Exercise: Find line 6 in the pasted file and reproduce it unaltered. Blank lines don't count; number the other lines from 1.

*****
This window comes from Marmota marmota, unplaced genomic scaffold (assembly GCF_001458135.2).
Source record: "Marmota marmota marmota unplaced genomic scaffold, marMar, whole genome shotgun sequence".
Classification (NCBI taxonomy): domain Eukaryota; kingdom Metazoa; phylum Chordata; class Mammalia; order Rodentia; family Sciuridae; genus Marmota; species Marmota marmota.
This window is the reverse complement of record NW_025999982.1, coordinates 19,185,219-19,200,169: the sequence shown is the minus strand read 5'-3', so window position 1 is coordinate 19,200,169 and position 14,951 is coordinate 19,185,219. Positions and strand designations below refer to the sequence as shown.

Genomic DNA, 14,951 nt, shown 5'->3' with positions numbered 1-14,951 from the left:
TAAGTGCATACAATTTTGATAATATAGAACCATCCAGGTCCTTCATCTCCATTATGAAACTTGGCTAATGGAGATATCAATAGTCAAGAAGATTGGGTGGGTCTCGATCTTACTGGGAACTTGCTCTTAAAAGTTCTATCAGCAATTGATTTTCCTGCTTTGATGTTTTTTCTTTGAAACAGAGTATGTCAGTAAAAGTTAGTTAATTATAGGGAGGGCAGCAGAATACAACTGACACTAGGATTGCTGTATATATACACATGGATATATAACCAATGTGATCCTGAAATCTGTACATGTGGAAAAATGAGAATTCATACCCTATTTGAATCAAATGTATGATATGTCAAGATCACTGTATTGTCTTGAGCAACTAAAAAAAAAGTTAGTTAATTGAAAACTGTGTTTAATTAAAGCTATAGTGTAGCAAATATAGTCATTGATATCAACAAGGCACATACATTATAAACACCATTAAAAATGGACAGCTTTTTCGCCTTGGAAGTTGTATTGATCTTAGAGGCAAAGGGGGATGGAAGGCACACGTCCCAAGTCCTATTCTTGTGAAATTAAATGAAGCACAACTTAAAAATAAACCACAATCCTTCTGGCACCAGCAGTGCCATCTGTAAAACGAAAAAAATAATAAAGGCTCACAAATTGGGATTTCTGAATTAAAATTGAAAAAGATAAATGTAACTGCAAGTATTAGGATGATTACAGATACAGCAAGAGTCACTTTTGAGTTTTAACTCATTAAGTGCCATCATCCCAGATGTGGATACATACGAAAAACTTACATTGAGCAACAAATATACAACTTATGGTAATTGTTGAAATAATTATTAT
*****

TAAGTGCATACAATTTTGATAATATAGAACCATCCAGGTCCTTCATCTCCATTATGAAACTTGGCTAATGGAGATATCAATAGTCAAGAAGATTGGGTGGGTCTCGATCTTACTGGGAACTTGCTCTTAAAAGTTCTATCAGCAATTGATTTTCCTGCTTTGATGTTTTTTCTTTGAAACAGAGTATGTCAGTAAAAGTTAGTTAATTATAGGGAGGGCAGCAGAATACAACTGACACTAGGATTGCTGTATATATACACATGGATATATAACCAATGTGATCCTGAAATCTGTACATGTGGAAAAATGAGAATTCATACCCTATTTGAATCAAATGTATGATATGTCAAGATCACTGTATTGTCTTGAGCAACTAAAAAAAAAGTTAGTTAATTGAAAACTGTGTTTAATTAAAGCTATAGTGTAGCAAATATAGTCATTGATATCAACAAGGCACATACATTATAAACACCATTAAAAATGGACAGCTTTTTCGCCTTGGAAGTTGTATTGATCTTAGAGGCAAAGGGGGATGGAAGGCACACGTCCCAAGTCCTATTCTTGTGAAATTAAATGAAGCACAACTTAAAAATAAACCACAATCCTTCTGGCACCAGCAGTGCCATCTGTAAAACGAAAAAAATAATAAAGGCTCACAAATTGGGATTTCTGAATTAAAATTGAAAAAGATAAATGTAACTGCAAGTATTAGGATGATTACAGATACAGCAAGAGTCACTTTTGAGTTTTAACTCATTAAGTGCCATCATCCCAGATGTGGATACATACGAAAAACTTACATTGAGCAACAAATATACAACTTATGGTAATTGTTGAAATAATTATTAT